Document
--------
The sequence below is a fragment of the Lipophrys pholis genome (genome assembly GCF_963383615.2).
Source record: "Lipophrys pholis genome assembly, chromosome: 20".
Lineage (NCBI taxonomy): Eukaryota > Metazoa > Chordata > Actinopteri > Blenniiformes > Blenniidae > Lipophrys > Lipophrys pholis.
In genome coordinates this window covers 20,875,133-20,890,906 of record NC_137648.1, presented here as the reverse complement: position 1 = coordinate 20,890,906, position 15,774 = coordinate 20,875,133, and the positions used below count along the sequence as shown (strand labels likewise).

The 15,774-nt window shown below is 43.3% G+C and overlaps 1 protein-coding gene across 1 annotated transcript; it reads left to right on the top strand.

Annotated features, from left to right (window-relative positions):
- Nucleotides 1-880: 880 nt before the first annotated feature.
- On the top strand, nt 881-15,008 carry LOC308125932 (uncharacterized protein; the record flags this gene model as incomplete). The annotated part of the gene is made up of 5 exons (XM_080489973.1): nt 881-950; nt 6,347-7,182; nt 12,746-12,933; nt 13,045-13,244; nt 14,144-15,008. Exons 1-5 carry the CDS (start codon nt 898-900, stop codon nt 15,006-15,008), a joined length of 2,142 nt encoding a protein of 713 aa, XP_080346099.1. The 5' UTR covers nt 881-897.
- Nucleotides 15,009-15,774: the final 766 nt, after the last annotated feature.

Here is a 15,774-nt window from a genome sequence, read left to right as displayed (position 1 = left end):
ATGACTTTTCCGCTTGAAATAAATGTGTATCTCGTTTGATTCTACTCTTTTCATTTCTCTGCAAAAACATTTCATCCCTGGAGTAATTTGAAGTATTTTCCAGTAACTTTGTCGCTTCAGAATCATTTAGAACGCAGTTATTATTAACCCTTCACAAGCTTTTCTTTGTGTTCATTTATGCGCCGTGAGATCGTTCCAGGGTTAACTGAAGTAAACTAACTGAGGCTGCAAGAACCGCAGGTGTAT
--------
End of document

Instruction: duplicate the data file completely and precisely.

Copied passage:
The sequence below is a fragment of the Lipophrys pholis genome (genome assembly GCF_963383615.2).
Source record: "Lipophrys pholis genome assembly, chromosome: 20".
Lineage (NCBI taxonomy): Eukaryota > Metazoa > Chordata > Actinopteri > Blenniiformes > Blenniidae > Lipophrys > Lipophrys pholis.
In genome coordinates this window covers 20,875,133-20,890,906 of record NC_137648.1, presented here as the reverse complement: position 1 = coordinate 20,890,906, position 15,774 = coordinate 20,875,133, and the positions used below count along the sequence as shown (strand labels likewise).

The 15,774-nt window shown below is 43.3% G+C and overlaps 1 protein-coding gene across 1 annotated transcript; it reads left to right on the top strand.

Annotated features, from left to right (window-relative positions):
- Nucleotides 1-880: 880 nt before the first annotated feature.
- On the top strand, nt 881-15,008 carry LOC308125932 (uncharacterized protein; the record flags this gene model as incomplete). The annotated part of the gene is made up of 5 exons (XM_080489973.1): nt 881-950; nt 6,347-7,182; nt 12,746-12,933; nt 13,045-13,244; nt 14,144-15,008. Exons 1-5 carry the CDS (start codon nt 898-900, stop codon nt 15,006-15,008), a joined length of 2,142 nt encoding a protein of 713 aa, XP_080346099.1. The 5' UTR covers nt 881-897.
- Nucleotides 15,009-15,774: the final 766 nt, after the last annotated feature.

Here is a 15,774-nt window from a genome sequence, read left to right as displayed (position 1 = left end):
ATGACTTTTCCGCTTGAAATAAATGTGTATCTCGTTTGATTCTACTCTTTTCATTTCTCTGCAAAAACATTTCATCCCTGGAGTAATTTGAAGTATTTTCCAGTAACTTTGTCGCTTCAGAATCATTTAGAACGCAGTTATTATTAACCCTTCACAAGCTTTTCTTTGTGTTCATTTATGCGCCGTGAGATCGTTCCAGGGTTAACTGAAGTAAACTAACTGAGGCTGCAAGAACCGCAGGTGTAT